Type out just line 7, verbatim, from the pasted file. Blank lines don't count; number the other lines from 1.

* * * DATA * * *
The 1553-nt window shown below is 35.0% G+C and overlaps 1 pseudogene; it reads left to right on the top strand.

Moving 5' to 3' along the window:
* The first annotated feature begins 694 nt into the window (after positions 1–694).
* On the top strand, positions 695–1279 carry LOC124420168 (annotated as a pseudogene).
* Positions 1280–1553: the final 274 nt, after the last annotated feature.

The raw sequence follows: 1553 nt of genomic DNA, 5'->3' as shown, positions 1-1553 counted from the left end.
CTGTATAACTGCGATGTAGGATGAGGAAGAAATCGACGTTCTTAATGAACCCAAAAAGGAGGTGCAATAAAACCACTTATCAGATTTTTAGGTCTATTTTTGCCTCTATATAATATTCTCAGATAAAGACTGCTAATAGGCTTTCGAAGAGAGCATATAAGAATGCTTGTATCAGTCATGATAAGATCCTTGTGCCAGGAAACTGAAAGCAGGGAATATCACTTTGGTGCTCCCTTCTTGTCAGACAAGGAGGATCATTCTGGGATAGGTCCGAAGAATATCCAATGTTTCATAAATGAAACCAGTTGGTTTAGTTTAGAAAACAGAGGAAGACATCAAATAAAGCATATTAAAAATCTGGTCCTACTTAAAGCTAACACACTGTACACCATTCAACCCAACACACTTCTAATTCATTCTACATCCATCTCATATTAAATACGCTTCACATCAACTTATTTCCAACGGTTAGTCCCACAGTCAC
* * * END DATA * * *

CTGTATAACTGCGATGTAGGATGAGGAAGAAATCGACGTTCTTAATGAACCCAAAAAGGAGGTGCAATAAAACCACTTATCAGATTTTTAGGTCTATTTTTGCCTCTATATAATATTCTCAGATAAAGACTGCTAATAGGCTTTCGAAGAGAGCATATAAGAATGCTTGTATCAGTCATGATAAGATCCTTGTGCCAGGAAACTGAAAGCAGGGAATATCACTTTGGTGCTCCCTTCTTGTCAGACAAGGAGGATCATTCTGGGATAGGTCCGAAGAATATCCAATGTTTCATAAATGAAACCAGTTGGTTTAGTTTAGAAAACAGAGGAAGACATCAAATAAAGCATATTAAAAATCTGGTCCTACTTAAAGCTAACACACTGTACACCATTCAACCCAACACACTTCTAATTCATTCTACATCCATCTCATATTAAATACGCTTCACATCAACTTATTTCCAACGGTTAGTCCCACAGTCAC